The consecutive defeats to both Manchester sides left Spurs fans bewildered, confused about the direction the club was heading and worried that a relegation scrap may be on there hands. Remember, no team is good enough to go down as proven by the likes of Newcastle United and Southampton in the past. The ongoing Luka Modric saga didn’t help matters and while the Croatian may have stayed at White Hart Lane and be playing to his top standards once more, his refusal to play against Manchester United followed by the tepid performance against Manchester City days later left little to the imagination that the future was bright; the future is Lilywhite.
Fortunately, before the 5-1 drubbing at the hands of the Citizens, Spurs had wrapped up the signing of Emmanuel Adebayor, albeit on a season long loan, and despite the sceptics, Spurs fans have all but warmed to the signing of the Togolese forward. Impressive in his opening three outings against Wolves, Liverpool and Wigan, hitting three goals in the process, the 27-year-old, despite his Arsenal roots, has quickly become a fan favourite. And why shouldn’t he? Adebayor had all the makings of a world class striker; pace, strength, exceptional technical ability, as demonstrated by his first goal against Liverpool, casually lofting the ball over Pepe Reina before tapping into an empty net, and as his efforts have proven, a keen eye for goal.
His signing as being heralded as a masterstroke on Daniel Levy’s part, the Spurs chairman convincing Manchester City to cough up half of his wages for the duration of his stay at White Hart Lane. However, it has come about 12 months too late for the North London side unfortunately. Spurs have been crying out for a new striker since they reached the enchanted land of the Champions League and while the signing of Rafael Van der Vaart appeased the Spurs faithful, his arrival was only temporarily masking a permanent problem.
Jermain Defoe and Roman Pavlyuchenko attempted to form a decent partnership with the Dutchman, only to see the respective duos efforts fail to reap the rewards. It was the recently departed Peter Crouch who enjoyed a blossoming relationship with the midfielder, his knockdowns often being tucked away by the former Real Madrid man. Nonetheless, it wasn’t to last and teams quickly picked up on the Spurs plan which, unfortunately for the club, meant the goals dried up at an astronomical rate. While a decent striker could, and probably should, have had their fair share of goals, Crouch unfortunately wasn’t quite up to the proposition of leading the front-line on his own.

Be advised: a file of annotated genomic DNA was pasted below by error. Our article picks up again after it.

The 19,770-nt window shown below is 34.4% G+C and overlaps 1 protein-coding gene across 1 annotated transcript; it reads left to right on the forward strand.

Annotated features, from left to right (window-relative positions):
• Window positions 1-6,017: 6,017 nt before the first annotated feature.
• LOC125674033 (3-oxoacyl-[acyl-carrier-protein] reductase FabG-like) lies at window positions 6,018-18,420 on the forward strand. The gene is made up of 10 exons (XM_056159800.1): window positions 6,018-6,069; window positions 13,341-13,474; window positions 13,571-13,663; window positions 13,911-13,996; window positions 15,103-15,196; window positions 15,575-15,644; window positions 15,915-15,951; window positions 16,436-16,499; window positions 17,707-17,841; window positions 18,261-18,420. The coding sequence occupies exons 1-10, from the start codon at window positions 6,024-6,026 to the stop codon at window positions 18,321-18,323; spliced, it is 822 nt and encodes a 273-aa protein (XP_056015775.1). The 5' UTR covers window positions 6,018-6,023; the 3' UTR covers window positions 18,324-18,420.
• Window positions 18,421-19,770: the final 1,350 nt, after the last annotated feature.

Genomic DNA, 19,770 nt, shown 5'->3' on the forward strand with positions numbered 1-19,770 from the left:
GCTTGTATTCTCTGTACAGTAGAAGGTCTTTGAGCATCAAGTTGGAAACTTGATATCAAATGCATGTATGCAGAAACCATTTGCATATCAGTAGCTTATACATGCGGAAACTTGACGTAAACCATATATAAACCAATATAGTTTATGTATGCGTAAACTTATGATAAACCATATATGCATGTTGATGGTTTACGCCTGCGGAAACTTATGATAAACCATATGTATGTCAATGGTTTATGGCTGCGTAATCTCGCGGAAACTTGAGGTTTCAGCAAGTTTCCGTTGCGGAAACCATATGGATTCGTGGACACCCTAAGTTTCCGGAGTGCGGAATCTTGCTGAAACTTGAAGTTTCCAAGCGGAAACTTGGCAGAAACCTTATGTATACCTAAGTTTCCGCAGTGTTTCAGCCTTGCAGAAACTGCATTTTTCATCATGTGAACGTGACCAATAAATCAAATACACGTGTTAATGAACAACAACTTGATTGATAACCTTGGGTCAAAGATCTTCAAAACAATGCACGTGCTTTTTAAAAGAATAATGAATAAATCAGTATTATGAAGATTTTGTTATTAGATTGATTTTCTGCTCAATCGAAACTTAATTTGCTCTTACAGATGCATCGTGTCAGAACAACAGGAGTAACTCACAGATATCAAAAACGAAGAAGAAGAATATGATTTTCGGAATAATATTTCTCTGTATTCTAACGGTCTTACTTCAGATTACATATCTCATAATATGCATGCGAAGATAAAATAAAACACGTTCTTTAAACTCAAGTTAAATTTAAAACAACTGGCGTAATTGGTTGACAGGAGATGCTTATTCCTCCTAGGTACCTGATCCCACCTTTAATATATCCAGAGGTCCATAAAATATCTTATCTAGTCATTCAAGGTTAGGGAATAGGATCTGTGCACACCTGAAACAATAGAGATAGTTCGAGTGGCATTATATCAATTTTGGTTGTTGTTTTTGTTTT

His departure allowed Adebayor to come in and the step-up in quality is apparent for all to see. Defoe has started scoring the goals that made him such a threat going forward once more and the England man is looking sharper and more confident with Adebayor up alongside him. It’s a shame Defoe missed the 2-1 win over Wigan due a virus prior to kick-off otherwise he would have easily added to his three goals scored already this season.
And while Adebayor may have failed to hit the back of the net in the win at the DW Stadium, his persistence up front meant Spurs came away with all three points when in the past it would have been anything but. Yet, it isn’t just Adebayor who has made a significant impact during his short time at Spurs; Scott Parker has proven an astute acquisition by Redknapp and a steal at only £5m.
If the aforementioned 5-1 defeat highlighted any major deficiency in the Spurs squad, it is that a decent center-midfielder ready to break down attacks before starting up new ones was desperately needed. And while Sandro is already at Spurs to do that job, the knee injury he suffered at the Copa America means he had only just returned to first-team duties. Parker’s arrival has revitalized Spurs and his willingness to sit-back on mop on anything that comes his way has allowed Modric to do what he does best; break forward and support the attack.
It’s no coincidence that with Parker in the starting XI, Spurs look a much meaner, a much tougher opponent then perhaps they looked in the past. The win against Wigan also showcased the steel that Spurs can have in the midfield, especially on tough away trips to Stoke City, Bolton Wanderers and Blackburn Rovers. Parker and Sandro as the midfield two saw the side look much more sturdy and balanced compared to the midfields of past. While many fans were lambasting the signing of the former West Ham United captain, Parker’s arrival has all but boosted Spurs as they look to break back into the top four and his outings thus far have proven why he was awarded the FWA Football of the Year.
Before the arrival of both Adebayor and Parker, many of the Spurs faithful doubted whether another top four challenge would be likely. However, with both players now performing admirably in the white shirt, many believe a top three finish is firmly on the cards and if the results of the last three weeks to go by, Spurs fans have every right to be confident this season.
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